When Don Pridemore talks about high school students graduating at “18,” he isn’t referring to their age.
Pridemore — who hopes to defeat incumbent Tony Evers in the April 2 election for state superintendent of the Wisconsin Department of Public Instruction — cites a study that he said ranks the United States 18th in the world in its ability to educate its young people.
That ranking, Pridemore said, needs to improve if the United States is to maintain its economic and military leadership in the world.
Pridemore, R-Hartford, was first elected to the Wisconsin State Assembly in 2004.
He said he’s seeking leadership of the DPI to take control of public education from the teachers union and place it in the hands of local school boards and administrators.
It wouldn’t have happened, he said, without Act 10 — Gov. Scott Walker’s budget repair bill of 2011 — weakening the influence of the Wisconsin Education Association.
“All they talk about,” Pridemore said, “is how do we get more money into the system so we can pay more in salaries and benefits. That’s what a union does — to make life easier for its members.”
Act 10 “made it plausible that a conservative would win this election,” he said.
Pridemore visited the Daily Register on Friday morning to talk about why he wants the DPI superintendent’s job, and the experienced that he said helped prepare him for it.
A 1964 graduate of Milwaukee Lutheran High School, Pridemore said he was living in Milwaukee when his two older sons were approaching school age. The family moved to the Hartford area, he said, not long before a shooting near the Milwaukee school that his children would have attended. Two of his sons have graduated from Hartford High School, and one son is a junior there.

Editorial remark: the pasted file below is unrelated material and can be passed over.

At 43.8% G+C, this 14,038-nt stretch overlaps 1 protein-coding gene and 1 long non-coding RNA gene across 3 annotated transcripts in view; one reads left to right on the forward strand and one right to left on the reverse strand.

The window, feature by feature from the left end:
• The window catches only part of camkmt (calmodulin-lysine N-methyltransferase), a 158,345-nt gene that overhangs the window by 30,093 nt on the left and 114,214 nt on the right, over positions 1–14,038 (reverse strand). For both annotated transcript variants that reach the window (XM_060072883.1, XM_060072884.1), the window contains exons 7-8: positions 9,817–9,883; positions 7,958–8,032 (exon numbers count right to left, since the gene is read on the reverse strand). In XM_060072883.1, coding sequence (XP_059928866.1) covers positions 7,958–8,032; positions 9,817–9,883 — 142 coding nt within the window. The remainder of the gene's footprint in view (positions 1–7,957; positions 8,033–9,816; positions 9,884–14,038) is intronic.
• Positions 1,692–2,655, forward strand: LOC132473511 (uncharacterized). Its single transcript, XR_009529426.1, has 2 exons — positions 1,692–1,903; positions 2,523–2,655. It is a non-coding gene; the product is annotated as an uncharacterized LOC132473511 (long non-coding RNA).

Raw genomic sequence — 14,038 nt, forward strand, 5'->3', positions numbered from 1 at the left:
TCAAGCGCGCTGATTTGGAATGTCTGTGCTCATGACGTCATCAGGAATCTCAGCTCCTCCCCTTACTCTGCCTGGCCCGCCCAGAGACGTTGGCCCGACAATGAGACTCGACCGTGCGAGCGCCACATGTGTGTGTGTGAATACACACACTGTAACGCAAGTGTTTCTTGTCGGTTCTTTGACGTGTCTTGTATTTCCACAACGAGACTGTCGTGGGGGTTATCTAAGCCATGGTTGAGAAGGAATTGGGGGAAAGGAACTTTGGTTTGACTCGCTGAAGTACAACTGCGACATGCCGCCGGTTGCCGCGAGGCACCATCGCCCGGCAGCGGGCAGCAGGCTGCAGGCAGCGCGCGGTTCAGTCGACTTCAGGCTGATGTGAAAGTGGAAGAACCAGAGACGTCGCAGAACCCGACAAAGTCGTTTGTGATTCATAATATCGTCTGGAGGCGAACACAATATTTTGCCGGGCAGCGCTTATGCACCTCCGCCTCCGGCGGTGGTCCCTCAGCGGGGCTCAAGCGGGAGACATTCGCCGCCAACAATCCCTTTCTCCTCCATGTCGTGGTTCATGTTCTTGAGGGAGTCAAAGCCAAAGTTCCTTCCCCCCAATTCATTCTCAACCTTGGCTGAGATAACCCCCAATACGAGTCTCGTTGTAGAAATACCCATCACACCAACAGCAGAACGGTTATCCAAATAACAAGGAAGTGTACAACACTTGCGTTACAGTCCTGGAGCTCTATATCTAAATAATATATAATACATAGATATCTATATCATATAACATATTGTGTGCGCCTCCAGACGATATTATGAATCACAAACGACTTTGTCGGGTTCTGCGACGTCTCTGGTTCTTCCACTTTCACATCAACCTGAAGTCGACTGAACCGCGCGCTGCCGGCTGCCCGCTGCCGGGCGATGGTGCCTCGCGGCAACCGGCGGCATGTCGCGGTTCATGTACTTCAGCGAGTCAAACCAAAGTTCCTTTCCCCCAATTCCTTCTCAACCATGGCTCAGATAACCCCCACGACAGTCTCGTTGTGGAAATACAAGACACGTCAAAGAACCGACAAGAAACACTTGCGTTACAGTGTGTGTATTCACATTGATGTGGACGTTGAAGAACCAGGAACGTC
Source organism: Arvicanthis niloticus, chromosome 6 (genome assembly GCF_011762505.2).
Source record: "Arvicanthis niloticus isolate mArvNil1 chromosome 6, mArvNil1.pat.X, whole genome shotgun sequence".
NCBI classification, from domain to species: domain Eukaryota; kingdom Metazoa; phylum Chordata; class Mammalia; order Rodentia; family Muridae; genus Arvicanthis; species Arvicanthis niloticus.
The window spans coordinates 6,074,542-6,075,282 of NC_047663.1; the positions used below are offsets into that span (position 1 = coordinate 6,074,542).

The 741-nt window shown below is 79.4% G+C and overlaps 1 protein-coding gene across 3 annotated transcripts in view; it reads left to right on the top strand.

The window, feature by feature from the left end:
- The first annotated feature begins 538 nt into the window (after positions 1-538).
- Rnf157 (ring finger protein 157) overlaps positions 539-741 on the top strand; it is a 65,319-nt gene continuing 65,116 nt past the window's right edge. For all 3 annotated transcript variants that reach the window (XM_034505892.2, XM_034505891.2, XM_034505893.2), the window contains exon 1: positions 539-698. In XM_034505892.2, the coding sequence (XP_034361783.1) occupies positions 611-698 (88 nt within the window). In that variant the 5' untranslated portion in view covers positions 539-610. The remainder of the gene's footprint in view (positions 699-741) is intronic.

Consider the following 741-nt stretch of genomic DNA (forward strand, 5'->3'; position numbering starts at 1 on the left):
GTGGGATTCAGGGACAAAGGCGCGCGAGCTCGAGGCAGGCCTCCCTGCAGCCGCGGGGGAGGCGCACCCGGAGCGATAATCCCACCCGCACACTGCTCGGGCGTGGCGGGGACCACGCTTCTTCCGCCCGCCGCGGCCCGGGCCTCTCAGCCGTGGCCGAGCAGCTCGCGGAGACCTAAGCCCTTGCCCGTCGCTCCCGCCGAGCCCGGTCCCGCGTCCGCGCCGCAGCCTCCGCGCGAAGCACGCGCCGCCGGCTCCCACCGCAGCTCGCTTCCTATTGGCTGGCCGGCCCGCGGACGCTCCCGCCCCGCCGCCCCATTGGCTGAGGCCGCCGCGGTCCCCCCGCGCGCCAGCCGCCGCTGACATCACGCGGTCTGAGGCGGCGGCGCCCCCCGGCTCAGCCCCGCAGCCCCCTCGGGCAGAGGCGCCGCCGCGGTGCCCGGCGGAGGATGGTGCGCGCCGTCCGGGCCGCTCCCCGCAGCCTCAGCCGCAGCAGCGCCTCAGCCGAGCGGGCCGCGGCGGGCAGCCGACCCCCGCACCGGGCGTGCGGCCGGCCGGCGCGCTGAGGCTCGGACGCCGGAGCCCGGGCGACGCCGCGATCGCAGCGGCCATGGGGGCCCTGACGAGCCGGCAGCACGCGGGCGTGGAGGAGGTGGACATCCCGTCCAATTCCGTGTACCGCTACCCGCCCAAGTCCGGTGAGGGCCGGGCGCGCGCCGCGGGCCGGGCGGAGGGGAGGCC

Generally speaking, Pridemore said, rural public schools do better at educating young people than urban public school, but no public school does as well as it should in educating children whose achievement is at the low end among their peers, who are in danger of “falling through the cracks.”
A longtime baseball coach, Pridemore said he once received thanks from a player who credited him for teaching discipline.
Discipline often is lacking in public schools, Pridemore said, but he said he has observed it in voucher-funded “choice” schools in Milwaukee, where students often adhere to a dress code and maintain classroom decorum, lest they be removed from the classroom.
Another difference between “choice” schools and public schools, he said, is that the teachers in “choice” schools are there because of a passion for education, not just for a paycheck and benefits.
“My goal is to make public schools as good as choice schools,” Pridemore said.
That can happen, he said, with what he characterizes as a conservative approach to public education, including counting the cost to taxpayers of proposed school programs, including federal programs that he said often have “strings attached.”
The DPI does little to encourage alternatives like “choice” schools, charter schools and virtual schools, he said, and instead burdens such schools with regulation.
Pridemore said he also would like to strengthen the connection between public schools and the private sector that will employ many of their graduates.
“There are so many jobs available where the kids coming out of tech schools and high schools don’t have the skills that match those jobs,” he said. “We need to make more connection with the actual world.”
Family: Married, three sons.
Educational background: Graduated from Milwaukee Lutheran High School, 1964; after four years in the U.S. Air Force (stationed in Thailand during the Vietnam War), went to work at Johnson Controls in Milwaukee while attending night classes at Marquette University; received engineering degree from Marquette in 1977.
Political background: Hartford Taxpayers Association, of which he is past president; elected to the Assembly in 2004; currently assigned to the Assembly committees on campaigns and elections, education, urban education, veterans and workforce development.